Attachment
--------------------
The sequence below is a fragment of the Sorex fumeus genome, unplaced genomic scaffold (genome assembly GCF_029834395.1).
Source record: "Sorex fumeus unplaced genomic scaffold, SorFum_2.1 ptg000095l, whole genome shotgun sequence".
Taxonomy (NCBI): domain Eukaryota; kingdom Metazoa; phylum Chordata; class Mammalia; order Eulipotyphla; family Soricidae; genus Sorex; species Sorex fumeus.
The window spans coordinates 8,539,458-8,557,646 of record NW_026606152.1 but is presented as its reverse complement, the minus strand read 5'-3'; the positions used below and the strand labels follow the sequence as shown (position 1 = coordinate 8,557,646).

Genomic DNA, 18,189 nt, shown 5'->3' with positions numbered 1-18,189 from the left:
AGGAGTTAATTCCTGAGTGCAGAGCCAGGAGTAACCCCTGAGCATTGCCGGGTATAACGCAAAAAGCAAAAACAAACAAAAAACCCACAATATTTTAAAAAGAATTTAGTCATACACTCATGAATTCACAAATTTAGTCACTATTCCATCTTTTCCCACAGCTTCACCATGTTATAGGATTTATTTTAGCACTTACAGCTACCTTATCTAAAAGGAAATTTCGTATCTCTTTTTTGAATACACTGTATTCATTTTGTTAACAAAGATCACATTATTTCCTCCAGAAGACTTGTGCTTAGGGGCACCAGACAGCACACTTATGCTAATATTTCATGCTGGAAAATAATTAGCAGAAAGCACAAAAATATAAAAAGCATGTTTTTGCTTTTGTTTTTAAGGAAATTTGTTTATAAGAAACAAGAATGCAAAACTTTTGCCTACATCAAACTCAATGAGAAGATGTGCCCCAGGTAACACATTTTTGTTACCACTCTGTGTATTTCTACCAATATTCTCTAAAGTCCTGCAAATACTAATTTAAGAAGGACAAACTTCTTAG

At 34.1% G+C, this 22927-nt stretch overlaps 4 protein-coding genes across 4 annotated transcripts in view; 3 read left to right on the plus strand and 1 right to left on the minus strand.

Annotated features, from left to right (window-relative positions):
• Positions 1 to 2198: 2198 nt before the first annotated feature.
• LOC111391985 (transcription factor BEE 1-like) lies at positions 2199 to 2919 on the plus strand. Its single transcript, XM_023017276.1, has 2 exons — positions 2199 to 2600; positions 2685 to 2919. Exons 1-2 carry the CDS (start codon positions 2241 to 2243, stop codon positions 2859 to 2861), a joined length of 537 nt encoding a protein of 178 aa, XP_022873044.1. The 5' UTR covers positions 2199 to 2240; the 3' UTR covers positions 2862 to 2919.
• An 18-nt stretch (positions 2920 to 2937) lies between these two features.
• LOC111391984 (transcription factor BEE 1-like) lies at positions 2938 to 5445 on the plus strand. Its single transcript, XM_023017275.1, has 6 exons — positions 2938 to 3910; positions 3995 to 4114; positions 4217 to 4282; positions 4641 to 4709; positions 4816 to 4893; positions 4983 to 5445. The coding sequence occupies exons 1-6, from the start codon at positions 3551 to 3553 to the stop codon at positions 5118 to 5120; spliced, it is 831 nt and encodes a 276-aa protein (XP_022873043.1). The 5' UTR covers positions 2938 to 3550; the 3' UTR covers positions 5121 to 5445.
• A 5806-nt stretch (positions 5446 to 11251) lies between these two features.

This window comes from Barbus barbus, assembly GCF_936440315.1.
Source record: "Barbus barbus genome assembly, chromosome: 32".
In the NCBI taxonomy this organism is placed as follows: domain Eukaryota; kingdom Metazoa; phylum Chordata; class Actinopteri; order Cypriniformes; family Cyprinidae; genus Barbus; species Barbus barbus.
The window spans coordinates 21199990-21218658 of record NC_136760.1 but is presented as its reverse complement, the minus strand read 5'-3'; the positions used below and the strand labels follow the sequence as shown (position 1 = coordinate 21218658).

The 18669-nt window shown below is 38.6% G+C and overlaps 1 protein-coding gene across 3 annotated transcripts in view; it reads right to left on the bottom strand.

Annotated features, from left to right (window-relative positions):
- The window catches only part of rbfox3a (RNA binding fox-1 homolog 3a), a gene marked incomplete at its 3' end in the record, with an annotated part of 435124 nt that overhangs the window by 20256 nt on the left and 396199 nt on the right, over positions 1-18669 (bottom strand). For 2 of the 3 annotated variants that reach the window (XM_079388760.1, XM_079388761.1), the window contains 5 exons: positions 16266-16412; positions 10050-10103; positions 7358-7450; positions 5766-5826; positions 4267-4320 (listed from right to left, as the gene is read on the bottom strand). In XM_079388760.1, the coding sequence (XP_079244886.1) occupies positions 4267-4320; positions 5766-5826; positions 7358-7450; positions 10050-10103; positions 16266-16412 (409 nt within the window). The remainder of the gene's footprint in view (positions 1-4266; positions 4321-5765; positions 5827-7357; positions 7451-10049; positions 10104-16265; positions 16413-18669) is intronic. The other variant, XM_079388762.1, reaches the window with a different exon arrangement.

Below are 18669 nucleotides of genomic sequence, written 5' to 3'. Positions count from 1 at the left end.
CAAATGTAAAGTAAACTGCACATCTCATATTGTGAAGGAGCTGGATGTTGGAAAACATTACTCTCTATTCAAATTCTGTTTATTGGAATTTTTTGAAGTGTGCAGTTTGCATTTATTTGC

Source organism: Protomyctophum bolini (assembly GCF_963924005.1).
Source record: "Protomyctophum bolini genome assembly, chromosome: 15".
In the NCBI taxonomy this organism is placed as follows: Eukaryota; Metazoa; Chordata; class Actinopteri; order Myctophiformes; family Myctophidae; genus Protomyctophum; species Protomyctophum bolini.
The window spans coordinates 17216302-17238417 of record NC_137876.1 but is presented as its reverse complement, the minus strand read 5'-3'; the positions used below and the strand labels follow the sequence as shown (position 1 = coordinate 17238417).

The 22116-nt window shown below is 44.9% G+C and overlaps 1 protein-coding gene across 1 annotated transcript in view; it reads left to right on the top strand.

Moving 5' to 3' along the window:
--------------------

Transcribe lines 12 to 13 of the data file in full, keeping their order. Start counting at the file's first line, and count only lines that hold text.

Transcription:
• LOC111391984 (transcription factor BEE 1-like) lies at positions 2938 to 5445 on the plus strand. Its single transcript, XM_023017275.1, has 6 exons — positions 2938 to 3910; positions 3995 to 4114; positions 4217 to 4282; positions 4641 to 4709; positions 4816 to 4893; positions 4983 to 5445. The coding sequence occupies exons 1-6, from the start codon at positions 3551 to 3553 to the stop codon at positions 5118 to 5120; spliced, it is 831 nt and encodes a 276-aa protein (XP_022873043.1). The 5' UTR covers positions 2938 to 3550; the 3' UTR covers positions 5121 to 5445.
• A 5806-nt stretch (positions 5446 to 11251) lies between these two features.